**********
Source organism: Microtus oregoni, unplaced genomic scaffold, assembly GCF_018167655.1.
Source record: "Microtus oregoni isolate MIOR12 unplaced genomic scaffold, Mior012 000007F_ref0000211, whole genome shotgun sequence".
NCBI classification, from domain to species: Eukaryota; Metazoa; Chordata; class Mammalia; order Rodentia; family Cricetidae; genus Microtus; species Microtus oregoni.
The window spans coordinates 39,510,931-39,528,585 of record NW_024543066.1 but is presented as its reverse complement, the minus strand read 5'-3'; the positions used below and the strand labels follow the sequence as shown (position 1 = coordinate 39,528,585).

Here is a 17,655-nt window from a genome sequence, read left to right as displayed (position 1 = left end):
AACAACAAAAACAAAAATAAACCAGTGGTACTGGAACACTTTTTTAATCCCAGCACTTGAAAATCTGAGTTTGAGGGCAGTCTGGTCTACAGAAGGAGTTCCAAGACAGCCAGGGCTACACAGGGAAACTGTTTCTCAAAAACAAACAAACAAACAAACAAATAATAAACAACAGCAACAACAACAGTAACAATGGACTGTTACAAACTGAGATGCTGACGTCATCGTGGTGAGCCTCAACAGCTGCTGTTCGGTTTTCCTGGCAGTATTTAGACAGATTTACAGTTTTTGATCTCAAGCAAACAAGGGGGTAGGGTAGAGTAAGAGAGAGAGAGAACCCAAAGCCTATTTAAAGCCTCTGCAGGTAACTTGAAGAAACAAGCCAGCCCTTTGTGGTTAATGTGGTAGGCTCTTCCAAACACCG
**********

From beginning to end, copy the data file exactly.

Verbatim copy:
Source organism: Microtus oregoni, unplaced genomic scaffold, assembly GCF_018167655.1.
Source record: "Microtus oregoni isolate MIOR12 unplaced genomic scaffold, Mior012 000007F_ref0000211, whole genome shotgun sequence".
NCBI classification, from domain to species: Eukaryota; Metazoa; Chordata; class Mammalia; order Rodentia; family Cricetidae; genus Microtus; species Microtus oregoni.
The window spans coordinates 39,510,931-39,528,585 of record NW_024543066.1 but is presented as its reverse complement, the minus strand read 5'-3'; the positions used below and the strand labels follow the sequence as shown (position 1 = coordinate 39,528,585).

Here is a 17,655-nt window from a genome sequence, read left to right as displayed (position 1 = left end):
AACAACAAAAACAAAAATAAACCAGTGGTACTGGAACACTTTTTTAATCCCAGCACTTGAAAATCTGAGTTTGAGGGCAGTCTGGTCTACAGAAGGAGTTCCAAGACAGCCAGGGCTACACAGGGAAACTGTTTCTCAAAAACAAACAAACAAACAAACAAATAATAAACAACAGCAACAACAACAGTAACAATGGACTGTTACAAACTGAGATGCTGACGTCATCGTGGTGAGCCTCAACAGCTGCTGTTCGGTTTTCCTGGCAGTATTTAGACAGATTTACAGTTTTTGATCTCAAGCAAACAAGGGGGTAGGGTAGAGTAAGAGAGAGAGAGAACCCAAAGCCTATTTAAAGCCTCTGCAGGTAACTTGAAGAAACAAGCCAGCCCTTTGTGGTTAATGTGGTAGGCTCTTCCAAACACCG